Statistical analyses

Data are presented as the mean values ± standard error of the mean (SEM) of three experiments performed in triplicate and analyzed using Student’s t-test.

Results and discussion

AU-1 causes transient increase in CDKI p21/Cip1 without exhibiting cytotoxicity towards renal adenocarcinoma cells

Given that AU-1 exhibited potent cytotoxicity against HL-60 human promyelocytic leukemia cells [4], we examined whether or not AU-1 also showed cytotoxicity against solid tumor-derived cell line. In contrast to HL-60 cells, human renal adenocarcinoma-derived ACHN cells and human hepatocellular carcinoma HepG2 cells did not show significant sensitivity toward AU-1, while the anti-cancer agent etoposide showed remarkable cytotoxicity against ACHN cells (Fig. 2a; Table 1). In order to characterize how cell cycle regulation was affected by the treatment with AU-1, expression levels of CDKI p21/Cip1, previously found to inhibit the newly DNA synthesis in ACHN cells (data not shown), were examined at 6 and 24 h after the treatment with AU-1. Interestingly, 6-h treatment of ACHN cells with AU-1 at the dose with no cytotoxicity caused a significant increase in the level of CDKI p21/Cip1, followed by rapid decrease at 24 h after the treatment (Fig. 2b). Similar transient increase in p21/Cip1 induced by AU-1 was also observed in the human hepatocellular carcinoma cell line HepG2 (Fig. 2b) and human glioma cell line U-251 (data not shown). It should be noted that the remarkable difference was not observed between the levels of p21 mRNA in cells left untreated and that in cells treated with AU-1 for 6 or 24 h (Fig. 2c). Thus, our interest turned to the molecular mechanism of how AU-1 increased the p21/Cip1 expression in ACHN cells without impairing cell growth.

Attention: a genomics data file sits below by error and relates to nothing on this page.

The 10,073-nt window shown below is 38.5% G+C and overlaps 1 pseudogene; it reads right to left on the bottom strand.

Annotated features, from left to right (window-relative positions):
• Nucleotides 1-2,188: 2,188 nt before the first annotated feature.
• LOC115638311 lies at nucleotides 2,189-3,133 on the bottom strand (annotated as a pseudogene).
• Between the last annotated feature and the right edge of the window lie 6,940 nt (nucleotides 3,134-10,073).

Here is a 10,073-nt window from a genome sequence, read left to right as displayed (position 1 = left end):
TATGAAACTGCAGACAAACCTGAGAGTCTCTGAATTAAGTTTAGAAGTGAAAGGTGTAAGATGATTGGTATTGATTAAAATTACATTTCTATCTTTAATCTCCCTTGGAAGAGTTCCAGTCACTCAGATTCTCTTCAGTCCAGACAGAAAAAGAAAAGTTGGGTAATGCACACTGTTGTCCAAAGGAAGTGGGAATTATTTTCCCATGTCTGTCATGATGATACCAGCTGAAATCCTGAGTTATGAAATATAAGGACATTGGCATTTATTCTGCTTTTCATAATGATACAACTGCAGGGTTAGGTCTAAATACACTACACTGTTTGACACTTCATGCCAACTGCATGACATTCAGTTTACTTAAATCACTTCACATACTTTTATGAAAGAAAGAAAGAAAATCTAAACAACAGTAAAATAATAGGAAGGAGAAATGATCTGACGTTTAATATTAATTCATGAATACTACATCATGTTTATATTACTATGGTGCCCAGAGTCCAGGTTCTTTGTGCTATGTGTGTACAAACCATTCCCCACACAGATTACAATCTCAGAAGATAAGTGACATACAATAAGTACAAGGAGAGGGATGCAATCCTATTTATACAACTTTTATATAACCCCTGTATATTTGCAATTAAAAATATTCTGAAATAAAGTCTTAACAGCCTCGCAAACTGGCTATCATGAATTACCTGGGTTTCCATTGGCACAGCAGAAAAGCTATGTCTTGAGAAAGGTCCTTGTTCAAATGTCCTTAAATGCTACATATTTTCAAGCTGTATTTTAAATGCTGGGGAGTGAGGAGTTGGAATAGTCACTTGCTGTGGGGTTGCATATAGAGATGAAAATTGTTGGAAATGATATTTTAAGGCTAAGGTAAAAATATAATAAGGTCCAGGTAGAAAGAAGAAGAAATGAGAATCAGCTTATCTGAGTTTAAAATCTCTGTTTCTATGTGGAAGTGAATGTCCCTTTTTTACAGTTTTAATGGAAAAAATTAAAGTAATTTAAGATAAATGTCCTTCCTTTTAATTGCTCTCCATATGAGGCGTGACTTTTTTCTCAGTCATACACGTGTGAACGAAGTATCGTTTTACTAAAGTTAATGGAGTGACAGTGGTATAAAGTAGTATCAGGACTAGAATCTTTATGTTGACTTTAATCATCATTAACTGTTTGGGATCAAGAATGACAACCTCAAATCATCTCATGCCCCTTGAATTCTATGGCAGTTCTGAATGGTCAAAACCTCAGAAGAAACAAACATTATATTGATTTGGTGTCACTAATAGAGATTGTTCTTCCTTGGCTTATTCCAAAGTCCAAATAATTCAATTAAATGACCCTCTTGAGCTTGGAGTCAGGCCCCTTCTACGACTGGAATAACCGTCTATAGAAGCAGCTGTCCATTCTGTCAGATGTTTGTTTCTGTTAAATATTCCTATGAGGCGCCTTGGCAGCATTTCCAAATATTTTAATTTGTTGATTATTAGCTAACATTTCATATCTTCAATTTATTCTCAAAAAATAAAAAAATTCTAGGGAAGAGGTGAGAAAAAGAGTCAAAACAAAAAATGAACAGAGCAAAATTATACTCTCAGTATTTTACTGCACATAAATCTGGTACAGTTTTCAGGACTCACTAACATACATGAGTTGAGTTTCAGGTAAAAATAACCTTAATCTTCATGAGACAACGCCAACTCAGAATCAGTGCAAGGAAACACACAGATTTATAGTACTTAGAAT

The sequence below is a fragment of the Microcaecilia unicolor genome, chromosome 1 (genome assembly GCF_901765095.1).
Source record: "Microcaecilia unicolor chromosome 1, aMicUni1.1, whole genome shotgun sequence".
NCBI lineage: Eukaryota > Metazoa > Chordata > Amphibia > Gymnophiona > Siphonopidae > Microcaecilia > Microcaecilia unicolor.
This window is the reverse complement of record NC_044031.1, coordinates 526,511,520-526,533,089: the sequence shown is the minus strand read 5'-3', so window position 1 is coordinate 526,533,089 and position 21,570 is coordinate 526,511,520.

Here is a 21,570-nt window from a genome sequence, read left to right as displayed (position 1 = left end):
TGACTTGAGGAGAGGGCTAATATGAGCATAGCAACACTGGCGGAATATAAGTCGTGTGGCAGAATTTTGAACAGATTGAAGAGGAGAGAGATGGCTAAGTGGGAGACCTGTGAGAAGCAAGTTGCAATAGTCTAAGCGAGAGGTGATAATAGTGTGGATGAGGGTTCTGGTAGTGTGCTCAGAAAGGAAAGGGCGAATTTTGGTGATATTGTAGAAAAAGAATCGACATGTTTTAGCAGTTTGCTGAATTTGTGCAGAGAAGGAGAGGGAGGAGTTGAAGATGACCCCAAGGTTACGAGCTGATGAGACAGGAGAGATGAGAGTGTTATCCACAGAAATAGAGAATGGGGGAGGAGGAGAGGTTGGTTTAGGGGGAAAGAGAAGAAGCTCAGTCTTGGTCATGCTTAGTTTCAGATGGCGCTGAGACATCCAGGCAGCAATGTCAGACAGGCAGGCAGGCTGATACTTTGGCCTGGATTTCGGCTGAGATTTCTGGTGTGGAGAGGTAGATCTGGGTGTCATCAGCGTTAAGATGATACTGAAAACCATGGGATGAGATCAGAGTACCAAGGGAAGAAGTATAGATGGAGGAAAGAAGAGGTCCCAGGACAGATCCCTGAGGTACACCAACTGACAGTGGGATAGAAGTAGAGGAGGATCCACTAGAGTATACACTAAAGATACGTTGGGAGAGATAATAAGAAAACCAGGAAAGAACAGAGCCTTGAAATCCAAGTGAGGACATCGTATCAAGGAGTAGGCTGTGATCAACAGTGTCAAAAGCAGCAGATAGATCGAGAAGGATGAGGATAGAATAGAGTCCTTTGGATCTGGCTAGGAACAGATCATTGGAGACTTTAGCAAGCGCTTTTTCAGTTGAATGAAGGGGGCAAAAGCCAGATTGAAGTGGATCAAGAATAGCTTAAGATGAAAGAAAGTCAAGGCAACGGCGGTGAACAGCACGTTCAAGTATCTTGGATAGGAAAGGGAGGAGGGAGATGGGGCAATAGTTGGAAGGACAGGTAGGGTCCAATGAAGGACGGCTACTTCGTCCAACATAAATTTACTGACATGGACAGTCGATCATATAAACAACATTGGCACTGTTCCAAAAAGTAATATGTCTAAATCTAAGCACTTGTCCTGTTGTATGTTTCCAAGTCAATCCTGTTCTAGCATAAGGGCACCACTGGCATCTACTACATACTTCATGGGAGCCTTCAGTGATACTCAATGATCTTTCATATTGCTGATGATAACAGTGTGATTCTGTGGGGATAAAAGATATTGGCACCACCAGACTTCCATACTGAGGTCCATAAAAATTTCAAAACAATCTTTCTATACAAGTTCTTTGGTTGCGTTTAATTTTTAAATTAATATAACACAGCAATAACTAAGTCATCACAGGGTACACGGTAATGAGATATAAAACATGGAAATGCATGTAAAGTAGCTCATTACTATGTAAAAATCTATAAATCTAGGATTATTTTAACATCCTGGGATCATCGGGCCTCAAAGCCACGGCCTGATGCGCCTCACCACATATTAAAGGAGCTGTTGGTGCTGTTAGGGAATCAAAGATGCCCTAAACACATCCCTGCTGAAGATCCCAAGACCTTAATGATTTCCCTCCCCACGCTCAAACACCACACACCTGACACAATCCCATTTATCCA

Fig. 2

AU-1 transiently elevates p21/Cip1 protein levels without inducing significant growth inhibition in renal adenocarcinoma and hepatocellular carcinoma cells. a Effect of AU-1 on the growth of ACHN and HepG2 cells was examined as described in “Materials and methods”. b ACHN and HepG2 cells were seeded at 4.0 × 105 cells/60-mm dish and treated with DMSO or 15 μM AU-1. After 6 or 24 h, cell extracts were subjected to immunoblotting for detecting p21/Cip1 and β-actin proteins. Quantification of the bands was done by densitometric analysis (Image Gauge Ver. 4.0). c ACHN cells seeded at 4.0 × 105 cells/60-mm dish were treated with DMSO or 15 μM AU-1. After 6 or 24 h, total RNA was extracted and quantification of p21/Cip1 mRNA was performed as described in “Materials and methods”. Data are presented as the mean values ± standard error of the mean (SEM) of three experiments performed in triplicate and analyzed using Student’s t-test

Table 1

Cytotoxic activities of AU-1 against ACHN and HepG2 cells

Compound

ACHN IC50 (μM)a

HepG2 IC50 (μM)a

AU-1

35.8 ± 1.40

40.0 ± 3.56

Etoposide

0.21 ± 0.05

0.32 ± 0.09

ACHN and HepG2 cells were treated with AU-1 and etoposide as described in the legend to Fig. 2a. IC50 values are presented as the mean ± standard error of the mean (SEM) of three experiments performed in triplicate. Data were analyzed using Student’s t-test

Upregulation of miR-34 and miR-21 are involved in p21/Cip1 increase by AU-1